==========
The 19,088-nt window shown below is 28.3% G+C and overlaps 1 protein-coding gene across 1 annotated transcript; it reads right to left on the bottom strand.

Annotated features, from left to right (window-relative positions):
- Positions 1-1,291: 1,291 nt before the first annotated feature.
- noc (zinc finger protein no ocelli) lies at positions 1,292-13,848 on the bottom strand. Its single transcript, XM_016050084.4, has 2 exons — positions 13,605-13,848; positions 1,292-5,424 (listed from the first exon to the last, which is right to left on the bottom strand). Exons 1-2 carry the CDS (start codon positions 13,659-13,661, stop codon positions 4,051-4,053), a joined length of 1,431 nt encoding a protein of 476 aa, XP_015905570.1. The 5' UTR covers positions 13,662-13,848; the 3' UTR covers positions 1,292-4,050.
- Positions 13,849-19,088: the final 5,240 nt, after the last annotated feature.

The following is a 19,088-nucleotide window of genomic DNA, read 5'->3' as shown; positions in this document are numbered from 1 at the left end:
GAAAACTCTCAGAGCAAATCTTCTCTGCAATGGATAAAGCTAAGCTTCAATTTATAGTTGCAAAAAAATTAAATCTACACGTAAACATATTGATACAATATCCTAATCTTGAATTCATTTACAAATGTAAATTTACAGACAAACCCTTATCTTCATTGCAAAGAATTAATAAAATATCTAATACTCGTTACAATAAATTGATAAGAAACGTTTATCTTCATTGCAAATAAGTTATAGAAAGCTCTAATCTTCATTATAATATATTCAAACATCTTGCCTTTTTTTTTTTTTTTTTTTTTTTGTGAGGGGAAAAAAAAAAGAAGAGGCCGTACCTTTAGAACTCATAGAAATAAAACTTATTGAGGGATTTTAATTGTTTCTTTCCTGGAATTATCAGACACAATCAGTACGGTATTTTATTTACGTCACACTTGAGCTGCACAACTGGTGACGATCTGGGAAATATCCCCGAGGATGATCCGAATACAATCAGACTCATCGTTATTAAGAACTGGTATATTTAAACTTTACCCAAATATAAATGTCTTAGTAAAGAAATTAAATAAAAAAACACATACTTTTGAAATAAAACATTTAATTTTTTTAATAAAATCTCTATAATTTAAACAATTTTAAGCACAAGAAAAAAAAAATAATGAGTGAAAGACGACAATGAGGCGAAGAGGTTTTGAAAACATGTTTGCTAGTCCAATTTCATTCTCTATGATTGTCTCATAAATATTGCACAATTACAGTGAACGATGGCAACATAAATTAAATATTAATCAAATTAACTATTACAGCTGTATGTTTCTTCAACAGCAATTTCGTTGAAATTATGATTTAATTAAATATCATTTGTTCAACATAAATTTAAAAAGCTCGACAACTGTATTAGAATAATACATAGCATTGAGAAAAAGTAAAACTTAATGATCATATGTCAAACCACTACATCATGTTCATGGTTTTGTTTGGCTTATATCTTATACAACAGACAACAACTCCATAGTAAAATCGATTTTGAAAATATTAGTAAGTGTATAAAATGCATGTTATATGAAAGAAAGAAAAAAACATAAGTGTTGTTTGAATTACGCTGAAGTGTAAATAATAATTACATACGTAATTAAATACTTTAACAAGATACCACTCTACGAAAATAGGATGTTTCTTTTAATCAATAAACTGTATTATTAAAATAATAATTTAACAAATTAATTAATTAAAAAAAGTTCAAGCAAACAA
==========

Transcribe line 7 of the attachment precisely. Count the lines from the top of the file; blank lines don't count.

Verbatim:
GAAAACTCTCAGAGCAAATCTTCTCTGCAATGGATAAAGCTAAGCTTCAATTTATAGTTGCAAAAAAATTAAATCTACACGTAAACATATTGATACAATATCCTAATCTTGAATTCATTTACAAATGTAAATTTACAGACAAACCCTTATCTTCATTGCAAAGAATTAATAAAATATCTAATACTCGTTACAATAAATTGATAAGAAACGTTTATCTTCATTGCAAATAAGTTATAGAAAGCTCTAATCTTCATTATAATATATTCAAACATCTTGCCTTTTTTTTTTTTTTTTTTTTTTTGTGAGGGGAAAAAAAAAAGAAGAGGCCGTACCTTTAGAACTCATAGAAATAAAACTTATTGAGGGATTTTAATTGTTTCTTTCCTGGAATTATCAGACACAATCAGTACGGTATTTTATTTACGTCACACTTGAGCTGCACAACTGGTGACGATCTGGGAAATATCCCCGAGGATGATCCGAATACAATCAGACTCATCGTTATTAAGAACTGGTATATTTAAACTTTACCCAAATATAAATGTCTTAGTAAAGAAATTAAATAAAAAAACACATACTTTTGAAATAAAACATTTAATTTTTTTAATAAAATCTCTATAATTTAAACAATTTTAAGCACAAGAAAAAAAAAATAATGAGTGAAAGACGACAATGAGGCGAAGAGGTTTTGAAAACATGTTTGCTAGTCCAATTTCATTCTCTATGATTGTCTCATAAATATTGCACAATTACAGTGAACGATGGCAACATAAATTAAATATTAATCAAATTAACTATTACAGCTGTATGTTTCTTCAACAGCAATTTCGTTGAAATTATGATTTAATTAAATATCATTTGTTCAACATAAATTTAAAAAGCTCGACAACTGTATTAGAATAATACATAGCATTGAGAAAAAGTAAAACTTAATGATCATATGTCAAACCACTACATCATGTTCATGGTTTTGTTTGGCTTATATCTTATACAACAGACAACAACTCCATAGTAAAATCGATTTTGAAAATATTAGTAAGTGTATAAAATGCATGTTATATGAAAGAAAGAAAAAAACATAAGTGTTGTTTGAATTACGCTGAAGTGTAAATAATAATTACATACGTAATTAAATACTTTAACAAGATACCACTCTACGAAAATAGGATGTTTCTTTTAATCAATAAACTGTATTATTAAAATAATAATTTAACAAATTAATTAATTAAAAAAAGTTCAAGCAAACAA